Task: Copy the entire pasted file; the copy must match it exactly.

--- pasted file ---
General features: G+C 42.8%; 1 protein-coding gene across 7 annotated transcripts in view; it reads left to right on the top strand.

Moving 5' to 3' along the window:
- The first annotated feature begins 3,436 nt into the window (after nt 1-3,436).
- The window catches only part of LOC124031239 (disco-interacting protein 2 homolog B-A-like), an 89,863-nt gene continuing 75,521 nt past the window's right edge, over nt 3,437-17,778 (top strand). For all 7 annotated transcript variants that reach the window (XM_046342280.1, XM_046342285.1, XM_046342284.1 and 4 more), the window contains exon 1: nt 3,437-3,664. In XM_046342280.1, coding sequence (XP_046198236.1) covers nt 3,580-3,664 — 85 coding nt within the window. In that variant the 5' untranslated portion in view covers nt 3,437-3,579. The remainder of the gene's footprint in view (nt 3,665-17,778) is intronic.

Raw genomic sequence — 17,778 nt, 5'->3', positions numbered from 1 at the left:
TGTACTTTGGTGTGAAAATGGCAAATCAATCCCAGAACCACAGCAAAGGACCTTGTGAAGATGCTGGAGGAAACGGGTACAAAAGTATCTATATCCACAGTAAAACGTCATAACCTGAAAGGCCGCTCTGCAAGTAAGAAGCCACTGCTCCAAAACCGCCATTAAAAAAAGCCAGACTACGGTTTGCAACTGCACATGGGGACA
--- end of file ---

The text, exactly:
General features: G+C 42.8%; 1 protein-coding gene across 7 annotated transcripts in view; it reads left to right on the top strand.

Moving 5' to 3' along the window:
- The first annotated feature begins 3,436 nt into the window (after nt 1-3,436).
- The window catches only part of LOC124031239 (disco-interacting protein 2 homolog B-A-like), an 89,863-nt gene continuing 75,521 nt past the window's right edge, over nt 3,437-17,778 (top strand). For all 7 annotated transcript variants that reach the window (XM_046342280.1, XM_046342285.1, XM_046342284.1 and 4 more), the window contains exon 1: nt 3,437-3,664. In XM_046342280.1, coding sequence (XP_046198236.1) covers nt 3,580-3,664 — 85 coding nt within the window. In that variant the 5' untranslated portion in view covers nt 3,437-3,579. The remainder of the gene's footprint in view (nt 3,665-17,778) is intronic.

Raw genomic sequence — 17,778 nt, 5'->3', positions numbered from 1 at the left:
TGTACTTTGGTGTGAAAATGGCAAATCAATCCCAGAACCACAGCAAAGGACCTTGTGAAGATGCTGGAGGAAACGGGTACAAAAGTATCTATATCCACAGTAAAACGTCATAACCTGAAAGGCCGCTCTGCAAGTAAGAAGCCACTGCTCCAAAACCGCCATTAAAAAAAGCCAGACTACGGTTTGCAACTGCACATGGGGACA